Raising boys was the best preparation for public speaking and commanding attention in one-on-one and group settings.
I learned the “Mom Voice”.
My boys include not only my son, but all his buddies who were all over 6’ tall, big, beefy, rambunctious, silly and lovable. I am Mom to one – Jake – and Momma McDonald to many.
All the boys are in their early 20’s now, but it still works. Saying their name in the Mom Voice gets met with an immediate response of “sorry Momma McDonald”.
A couple of years ago, one of the boys shared the power of the Mom Voice with me. To understand more clearly, you need the visual. Jake’s dad is a 6’4”, 250 pound, commanding presence of a man. I am 5’ tall, sometimes reach triple digits and am very petite.
During a conversation he looked at me and said, “You know momma, you would think that we would have all been afraid of Jake’s dad growing up, but we were all terrified of you.”
Teaching the Mom Voice to my clients helps them establish presence, without being overly dominant.
It is simple and effective and with a little practice, easy to master. Here are 10 Steps to learning how to command a room or conversation:
1. Lower your octave
It is no coincidence that many of the voice response systems are created to recognize and better respond better to male voices. The octaves are lower. A lower octave commands more attention.
2. Slow your speech
My normal talking speed is fast or “what the heck did she just say” when I get excited. Jake told me once, “talk slower!” I told him to listen faster.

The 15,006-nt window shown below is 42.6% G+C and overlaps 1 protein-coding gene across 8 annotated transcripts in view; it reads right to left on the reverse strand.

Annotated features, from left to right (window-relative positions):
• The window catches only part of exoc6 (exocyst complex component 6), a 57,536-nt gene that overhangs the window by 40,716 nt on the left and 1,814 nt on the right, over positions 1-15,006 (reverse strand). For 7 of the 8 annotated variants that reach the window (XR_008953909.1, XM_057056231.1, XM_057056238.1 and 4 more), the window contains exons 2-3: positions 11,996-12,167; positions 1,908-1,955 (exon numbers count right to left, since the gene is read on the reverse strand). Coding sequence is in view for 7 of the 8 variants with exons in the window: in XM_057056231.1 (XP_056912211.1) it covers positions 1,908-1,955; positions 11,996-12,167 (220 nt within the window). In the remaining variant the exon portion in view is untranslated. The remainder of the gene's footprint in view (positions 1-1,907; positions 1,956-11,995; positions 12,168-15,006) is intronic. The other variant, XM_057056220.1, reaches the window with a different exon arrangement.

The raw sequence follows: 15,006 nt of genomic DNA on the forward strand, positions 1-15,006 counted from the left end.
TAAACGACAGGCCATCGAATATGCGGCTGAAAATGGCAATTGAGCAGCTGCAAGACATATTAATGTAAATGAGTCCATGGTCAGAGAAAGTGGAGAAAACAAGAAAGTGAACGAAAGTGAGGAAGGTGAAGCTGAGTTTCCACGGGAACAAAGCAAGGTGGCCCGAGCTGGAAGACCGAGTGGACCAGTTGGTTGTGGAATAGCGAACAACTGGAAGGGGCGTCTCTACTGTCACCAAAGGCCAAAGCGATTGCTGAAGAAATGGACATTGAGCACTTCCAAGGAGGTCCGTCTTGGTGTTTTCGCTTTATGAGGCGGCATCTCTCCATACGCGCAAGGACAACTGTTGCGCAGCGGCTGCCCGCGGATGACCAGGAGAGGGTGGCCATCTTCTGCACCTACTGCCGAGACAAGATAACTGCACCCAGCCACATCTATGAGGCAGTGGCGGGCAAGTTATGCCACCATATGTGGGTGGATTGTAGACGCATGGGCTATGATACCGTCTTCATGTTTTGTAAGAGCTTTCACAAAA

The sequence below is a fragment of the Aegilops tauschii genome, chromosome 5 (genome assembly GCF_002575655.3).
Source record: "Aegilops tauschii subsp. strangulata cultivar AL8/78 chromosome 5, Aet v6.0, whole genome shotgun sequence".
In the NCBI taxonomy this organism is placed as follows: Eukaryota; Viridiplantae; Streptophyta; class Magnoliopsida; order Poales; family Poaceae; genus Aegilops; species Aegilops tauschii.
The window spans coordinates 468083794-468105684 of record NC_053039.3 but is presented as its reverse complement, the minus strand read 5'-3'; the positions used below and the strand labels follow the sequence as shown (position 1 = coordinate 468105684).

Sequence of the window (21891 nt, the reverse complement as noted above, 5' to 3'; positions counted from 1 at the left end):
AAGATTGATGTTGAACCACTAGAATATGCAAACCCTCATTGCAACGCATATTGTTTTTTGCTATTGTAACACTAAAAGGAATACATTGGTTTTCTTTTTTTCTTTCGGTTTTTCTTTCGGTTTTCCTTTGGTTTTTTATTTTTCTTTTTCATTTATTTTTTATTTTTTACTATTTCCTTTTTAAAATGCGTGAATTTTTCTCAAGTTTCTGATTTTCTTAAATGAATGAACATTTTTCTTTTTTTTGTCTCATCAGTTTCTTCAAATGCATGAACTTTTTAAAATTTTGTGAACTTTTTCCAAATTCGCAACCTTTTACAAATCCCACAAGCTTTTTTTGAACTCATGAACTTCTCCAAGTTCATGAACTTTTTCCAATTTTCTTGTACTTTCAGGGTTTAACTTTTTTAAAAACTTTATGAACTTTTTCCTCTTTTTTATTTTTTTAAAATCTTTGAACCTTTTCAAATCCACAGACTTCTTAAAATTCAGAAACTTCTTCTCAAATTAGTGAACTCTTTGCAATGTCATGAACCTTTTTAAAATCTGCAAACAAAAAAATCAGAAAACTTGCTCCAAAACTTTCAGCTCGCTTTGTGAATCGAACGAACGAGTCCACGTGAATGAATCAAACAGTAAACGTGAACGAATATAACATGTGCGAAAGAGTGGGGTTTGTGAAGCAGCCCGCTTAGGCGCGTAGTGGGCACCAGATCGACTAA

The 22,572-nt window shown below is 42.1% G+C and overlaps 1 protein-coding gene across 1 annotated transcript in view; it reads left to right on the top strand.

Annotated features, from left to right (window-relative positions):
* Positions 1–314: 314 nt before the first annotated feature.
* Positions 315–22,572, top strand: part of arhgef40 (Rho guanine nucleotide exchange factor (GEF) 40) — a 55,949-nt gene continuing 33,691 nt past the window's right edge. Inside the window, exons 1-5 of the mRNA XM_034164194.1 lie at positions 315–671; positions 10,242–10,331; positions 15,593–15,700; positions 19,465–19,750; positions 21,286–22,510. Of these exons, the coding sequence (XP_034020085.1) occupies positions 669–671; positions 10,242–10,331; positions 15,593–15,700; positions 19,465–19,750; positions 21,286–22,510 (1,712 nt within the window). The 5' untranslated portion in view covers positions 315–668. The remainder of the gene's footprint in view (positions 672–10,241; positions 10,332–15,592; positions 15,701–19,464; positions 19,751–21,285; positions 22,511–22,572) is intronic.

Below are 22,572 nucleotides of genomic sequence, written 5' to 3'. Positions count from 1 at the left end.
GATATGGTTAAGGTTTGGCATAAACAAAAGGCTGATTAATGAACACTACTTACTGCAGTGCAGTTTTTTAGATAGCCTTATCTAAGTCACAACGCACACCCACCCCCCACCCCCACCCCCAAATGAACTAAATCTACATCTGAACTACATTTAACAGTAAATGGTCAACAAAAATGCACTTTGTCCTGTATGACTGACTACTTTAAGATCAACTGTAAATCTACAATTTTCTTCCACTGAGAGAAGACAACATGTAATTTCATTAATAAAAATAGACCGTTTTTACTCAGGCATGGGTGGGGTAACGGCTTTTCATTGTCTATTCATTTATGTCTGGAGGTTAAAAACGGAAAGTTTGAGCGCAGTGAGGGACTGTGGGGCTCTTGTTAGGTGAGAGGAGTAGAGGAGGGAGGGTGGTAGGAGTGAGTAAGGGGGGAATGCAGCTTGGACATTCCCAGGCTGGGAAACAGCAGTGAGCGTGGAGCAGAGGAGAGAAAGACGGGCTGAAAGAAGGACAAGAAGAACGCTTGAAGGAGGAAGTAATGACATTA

Make a deliberate effort to pronounce each word. To help in practicing slowing down you can download a metronome app, set it at about 60 and have it playing in the background to give you a sense of rhythm.
Being deliberate in speed triggers your audience to tune in.
One of the most powerful actions you can take when speaking to an individual or group is pause. Allow your words to sink in, allow your listener(s) to think about it and take a moment to read their responses.
4. Know when to stop
The biggest problem most people have in interviewing is talking too much. They have an insatiable need to fill in the pauses with more words essentially having a case of verbal diarrhea and digging themselves in a hole.
When you have made your point, stop talking. Allow your audience to think about what you have said and how it applies. It helps you maintain control of the conversation or talk.
5. Limit hand gestures
Hand gestures can emphasis a point; however too many and you may come across as insecure, nervous or just had way too much coffee. Be deliberate in your gesturing.
6. Remain open
Fight the tendency to cross your arms or use any other body language that communicates shutting down or not listening.
Take a moment before your meeting or talk to take a deep breath. When you exhale, imagine your breath is a wave of relaxation from the top of your head all the way to your toes.
8. Stand tall
Let your shoulders relax, back straighten and head lift slightly. Do not lean on tables, podiums or door frames. Good posture projects confidence.
During a positive moment in your conversation make sure to smile. A genuine smile exhibits engagement, a relaxed demeanor and confidence.
Ask questions of your audience and listen to their answer(s). Use the information to respond accordingly, even if this means backtracking or going off topic for a moment. This conveys to your audience that are listening and respect their time and input.
One last tip: when practicing these tips, do so in the bathroom. Really. Watch yourself in the mirror to identify any “tells” that might suggest insecurity. The acoustics are also great to determine your octave and practice at different levels. The last bonus – you can shut the door and keep distractions out while you focus on you.
Lisa K McDonald, CPRW
Brand Strategist & Career Coach
Certified Professional Resume Writer